FIKILE BAM: He stood by his wife, Winnie, and didn't move an inch. I think, in fact, his relationship with his wife became stronger.
NARRATOR: Mandela would never forget the warders' attempts to rob him of his dignity. It was something, he wrote in his autobiography, that he "would not part with at any price".
RICHARD STENGEL, Co Writer of Mandela's Autobiography, '93 '94: I remember when I first went to Robben Island. And I had been working with him for some months, and he's a big man in every way. And when one of the warders took me to his cell and opened the door, I gasped when I saw it. I I there wasn't room for a human being, much less Nelson Mandela, this outsized human being.
And in a strange way that cell modeled him. His world became constricted, and in a way, that allowed him to become bigger because it gave him self control.
NARRATOR: Prison disciplined his militancy, compelling him to devise new strategies for engaging with the enemy.
NEVILLE ALEXANDER: It was really a war of nerves between the warders and ourselves, and it was a question of who was going to set the pattern. Mandela made the point, "If they say that you must run, insist on walking. If they say you must walk fast, insist on walking slowly."
MAC MAHARAJ, Sentenced to 12 Years: Mandela quietly emerges in the front row and whispers to all of us, "Don't succumb to these threats. Just walk at your normal, steady pace." You were not arguing with the warder. You were not standing up in open defiance, but you quietly maintained a part which the warders found themselves helpless to confront.
WALTER SISULU, Sentenced to Life: That changed the situation because when they could not now get us to move, they were faced with the question what to do. They then decided to recognize the leadership. That moment was of importance.
NARRATOR: Mandela's method was to challenge the warders on each and every personal indignity.
JACK SWART, Prison Guard: [through translator] I used to drive them to the quarry. I was ordered to give them a rough ride so they wouldn't be too comfortable at the back. One day, he knocked on my window and demanded, "What the hell do you think we are, a bag of corn?" I just wound up my window and drove off.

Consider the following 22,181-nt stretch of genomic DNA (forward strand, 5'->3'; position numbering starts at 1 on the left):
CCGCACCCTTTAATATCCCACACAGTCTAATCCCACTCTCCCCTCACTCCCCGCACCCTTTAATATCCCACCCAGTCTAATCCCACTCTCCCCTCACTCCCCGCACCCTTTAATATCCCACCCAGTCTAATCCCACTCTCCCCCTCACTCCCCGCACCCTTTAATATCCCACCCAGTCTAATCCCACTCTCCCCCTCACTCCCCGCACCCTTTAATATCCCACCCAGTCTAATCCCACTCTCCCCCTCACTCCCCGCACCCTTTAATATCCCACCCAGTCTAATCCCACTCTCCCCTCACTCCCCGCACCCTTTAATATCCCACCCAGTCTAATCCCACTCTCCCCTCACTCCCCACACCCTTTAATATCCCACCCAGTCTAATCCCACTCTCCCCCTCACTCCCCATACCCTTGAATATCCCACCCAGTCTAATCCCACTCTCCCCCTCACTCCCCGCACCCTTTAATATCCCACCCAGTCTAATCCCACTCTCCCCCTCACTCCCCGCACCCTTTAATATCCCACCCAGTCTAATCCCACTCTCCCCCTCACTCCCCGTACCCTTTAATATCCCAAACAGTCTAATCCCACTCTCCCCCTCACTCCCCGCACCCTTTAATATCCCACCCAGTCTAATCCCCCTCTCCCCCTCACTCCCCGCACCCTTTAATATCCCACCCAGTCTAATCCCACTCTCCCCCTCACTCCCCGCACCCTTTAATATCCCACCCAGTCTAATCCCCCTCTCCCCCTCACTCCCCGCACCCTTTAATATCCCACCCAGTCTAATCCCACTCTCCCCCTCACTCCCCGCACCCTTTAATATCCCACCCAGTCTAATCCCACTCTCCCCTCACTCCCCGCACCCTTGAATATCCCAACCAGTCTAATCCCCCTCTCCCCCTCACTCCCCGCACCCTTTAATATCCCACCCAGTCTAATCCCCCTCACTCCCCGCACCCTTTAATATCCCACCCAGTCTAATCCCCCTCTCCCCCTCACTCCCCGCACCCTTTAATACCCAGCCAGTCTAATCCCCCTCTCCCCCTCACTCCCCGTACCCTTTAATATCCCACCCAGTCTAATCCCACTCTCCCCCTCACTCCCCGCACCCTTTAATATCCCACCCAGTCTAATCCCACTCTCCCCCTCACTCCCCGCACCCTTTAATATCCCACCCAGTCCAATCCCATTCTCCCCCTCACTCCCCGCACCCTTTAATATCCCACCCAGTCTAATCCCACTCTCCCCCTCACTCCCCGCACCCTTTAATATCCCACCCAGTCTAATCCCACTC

NEVILLE ALEXANDER: Nelson got so fed up with a warder that he actually got up and said, "Look, you don't dare talk to us like that," and went for him. So I then asked Mandela afterwards, I said, "But you know, what happened why did you do that?" And he said to me and I'll never forget it. He said to me, "That was very deliberate." And I must say, I didn't initially believe him, but when I thought about it, you know, he is so deliberate. [www.pbs.org: More stories of fellow prisoners]
NARRATOR: Step by measured step, he was imposing his will on his captors.
GEORGE BIZOS, Mandela's Lawyer: There were eight warders with him. Prisoners usually do not set the pace at which they move with their warders, but it was quite obvious that he was. Nelson said, "Hello." He then pulled himself back and said, "George, I'm sorry. I have not introduced you to my guard of honor." And they actually behaved like a guard of honor. They respectfully shook my hand.
RICHARD STENGEL, Co Writer of Mandela's Autobiography: One of the things that Robben Island taught him is that if he maintained his dignity, if he insisted on being treated the way a man should be treated, then he could bend the authorities on Robben Island to his will. "These are the most unrepentant racists in the world, and if they can treat me with dignity, and be taught to treat me with dignity," as he did teach them, then he realized he could do it in the wider world.
NARRATOR: Twelve years had passed since Mandela had been banished to the island. Throughout South Africa his words, even his image were banned. To a young generation growing up in Soweto, he was more myth than man.
TOKYO SEXWALE, Sentenced to 18 Years: You are a young man, and you end up in Mandela's house. Here are his books, the original law books that he was using, full of dust. Here is his legal gown. Here is his chair. This is Mandela's bed. Here is a doorknob which he used to open every morning as the father of the house.
NARRATOR: It was the children of Soweto who were to resurrect the cause.
Not far from Mandela's house, high school students gathered to protest their inferior education. It was the start of the rebellion of 1976. Hundreds died, thousands fled the country. The young leaders were arrested and thrown into prison.
MURPHY MOROBE, Sentenced to 7 Years: We could not wait to get to Robben Island, largely because we'd heard about Nelson Mandela. It was something that we looked forward to almost like the culmination of one's initiation, you know, as young people.
TOKYO SEXWALE: When we arrived there, a lot of us were young. Our hands are still smelling of gunpowder. We want to cause strikes in prison. We want to take over. We want to run our lives here.
STRINI MOODLEY, Sentenced to 5 Years: Ours was an aggressive approach. We entered upon hunger strikes. We refused to work. We refused to be locked up. We did all those kinds of things, which was a very different from the way in which Nelson Mandela was doing it.
This group had become so isolated from the rest of the world. These men were trapped in a time warp. They were still living the era of the '50s. They hadn't actually come to terms and understood what was happening through the '60s and the '70s.
NARRATOR: But Mandela's approach had yielded results. Hard labor had gone. Prisoners could now study. For years he had mailed complaints to government and parliament. Eventually Jimmy Kruger, the minister of prisons, responded.